Internships a Path to Full-Time Jobs . . . and Conversion Fees?

For those at the beginning of their careers, internships may provide more than a resume boost.  An internship could prove to be an audition for a full-time position with the company providing the internship. A recent CNNMoney article cited results from a National Association of Colleges and Employers that found companies turn 58 percent of their interns to full-time employees

If you have not previously considered placing interns, this news may make you want to reconsider. If you place an intern with one of your clients on a contract basis, you could earn a nice conversion fee if the client likes the intern and decides to hire that person direct.  

But aren't a lot of internships unpaid? Yes, but that could (and should) be changing.  As we reported last year, the Department of Labor is cracking down on illegal unpaid internships. The agency has provided six criteria your clients should refer to before they attempt to bring on an unpaid intern:

  1. The internship, even though it includes actual operation of the facilities of the employer, is similar to training which would be given in an educational environment;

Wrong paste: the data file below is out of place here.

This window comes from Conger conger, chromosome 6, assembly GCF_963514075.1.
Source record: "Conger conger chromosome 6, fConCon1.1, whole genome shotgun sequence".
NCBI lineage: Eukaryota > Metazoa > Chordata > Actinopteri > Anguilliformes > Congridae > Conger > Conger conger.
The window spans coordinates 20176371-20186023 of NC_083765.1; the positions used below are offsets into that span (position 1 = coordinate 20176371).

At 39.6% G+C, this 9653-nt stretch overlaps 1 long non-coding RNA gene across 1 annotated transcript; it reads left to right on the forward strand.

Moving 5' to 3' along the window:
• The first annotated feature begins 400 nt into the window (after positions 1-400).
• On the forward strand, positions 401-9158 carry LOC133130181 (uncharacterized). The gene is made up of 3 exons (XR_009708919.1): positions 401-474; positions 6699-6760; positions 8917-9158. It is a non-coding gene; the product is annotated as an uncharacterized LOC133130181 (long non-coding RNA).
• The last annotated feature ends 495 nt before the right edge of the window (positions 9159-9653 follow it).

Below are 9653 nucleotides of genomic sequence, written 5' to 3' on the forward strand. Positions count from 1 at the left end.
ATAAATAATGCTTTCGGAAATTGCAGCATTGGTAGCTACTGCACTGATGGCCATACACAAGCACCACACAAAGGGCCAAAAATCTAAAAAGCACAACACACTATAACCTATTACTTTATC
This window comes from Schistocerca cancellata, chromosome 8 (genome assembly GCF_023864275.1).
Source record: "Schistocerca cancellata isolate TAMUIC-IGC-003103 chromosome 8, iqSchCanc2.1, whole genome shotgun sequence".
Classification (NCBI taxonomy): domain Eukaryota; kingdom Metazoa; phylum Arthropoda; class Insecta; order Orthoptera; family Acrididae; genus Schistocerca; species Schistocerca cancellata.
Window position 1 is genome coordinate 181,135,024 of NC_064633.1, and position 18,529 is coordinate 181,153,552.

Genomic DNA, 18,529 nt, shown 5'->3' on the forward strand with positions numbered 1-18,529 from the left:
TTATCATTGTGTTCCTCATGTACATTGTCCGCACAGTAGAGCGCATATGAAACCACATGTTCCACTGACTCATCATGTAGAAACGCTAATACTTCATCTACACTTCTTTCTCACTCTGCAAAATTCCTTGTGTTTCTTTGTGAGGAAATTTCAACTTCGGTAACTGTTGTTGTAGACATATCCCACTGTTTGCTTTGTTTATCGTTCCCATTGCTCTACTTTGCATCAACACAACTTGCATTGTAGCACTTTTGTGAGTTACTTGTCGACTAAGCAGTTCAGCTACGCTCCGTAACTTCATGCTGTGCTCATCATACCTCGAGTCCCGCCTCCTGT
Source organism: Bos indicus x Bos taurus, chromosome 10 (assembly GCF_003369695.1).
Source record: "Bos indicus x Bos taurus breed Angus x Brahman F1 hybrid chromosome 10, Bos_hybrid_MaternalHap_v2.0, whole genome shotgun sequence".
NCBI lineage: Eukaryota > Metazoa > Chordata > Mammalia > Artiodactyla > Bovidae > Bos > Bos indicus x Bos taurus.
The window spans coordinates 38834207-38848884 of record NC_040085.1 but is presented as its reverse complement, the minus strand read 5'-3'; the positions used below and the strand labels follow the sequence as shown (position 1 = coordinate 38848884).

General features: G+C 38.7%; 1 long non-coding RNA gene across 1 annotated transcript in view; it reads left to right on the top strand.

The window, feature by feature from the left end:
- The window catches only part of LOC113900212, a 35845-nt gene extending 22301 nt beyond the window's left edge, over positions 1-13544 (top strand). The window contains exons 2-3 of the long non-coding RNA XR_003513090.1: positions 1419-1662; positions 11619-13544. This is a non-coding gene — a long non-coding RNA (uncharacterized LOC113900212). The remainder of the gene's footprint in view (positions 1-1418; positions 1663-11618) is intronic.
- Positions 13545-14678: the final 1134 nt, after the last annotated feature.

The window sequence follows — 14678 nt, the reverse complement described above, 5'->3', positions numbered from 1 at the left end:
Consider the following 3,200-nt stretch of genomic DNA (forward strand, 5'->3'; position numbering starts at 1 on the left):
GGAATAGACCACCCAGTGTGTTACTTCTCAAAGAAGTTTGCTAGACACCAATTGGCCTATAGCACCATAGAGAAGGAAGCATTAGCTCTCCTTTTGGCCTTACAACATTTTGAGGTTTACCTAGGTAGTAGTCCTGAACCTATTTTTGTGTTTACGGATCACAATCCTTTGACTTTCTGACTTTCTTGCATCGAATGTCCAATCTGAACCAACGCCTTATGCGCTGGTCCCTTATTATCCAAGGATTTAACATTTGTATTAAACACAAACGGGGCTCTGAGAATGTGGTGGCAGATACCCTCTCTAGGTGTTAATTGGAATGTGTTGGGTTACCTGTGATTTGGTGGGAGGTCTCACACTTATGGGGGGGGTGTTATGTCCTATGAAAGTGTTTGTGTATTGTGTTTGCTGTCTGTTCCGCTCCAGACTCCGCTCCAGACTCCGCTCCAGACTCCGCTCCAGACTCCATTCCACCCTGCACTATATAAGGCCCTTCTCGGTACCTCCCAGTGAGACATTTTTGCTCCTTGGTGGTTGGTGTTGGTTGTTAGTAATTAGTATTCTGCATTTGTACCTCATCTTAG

2. The internship experience is for the benefit of the intern;
  3. The intern does not displace regular employees, but works under close supervision of existing staff;
  4. The employer that provides the training derives no immediate advantage from the activities of the intern; and on occasion its operations may actually be impeded;
  5. The intern is not necessarily entitled to a job at the conclusion of the internship; and
  6. The employer and the intern understand that the intern is not entitled to wages for the time spent in the internship.

So if your clients are using unpaid interns, you may want to inform them of these criteria and convince them to hire paid interns on a contract basis when the internships they are offering don't meet these criteria.  With graduation season upon us, now is the time to strike while the crop of candidates is hot!

Debbie Fledderjohann is the President of Top Echelon Contracting, Inc.

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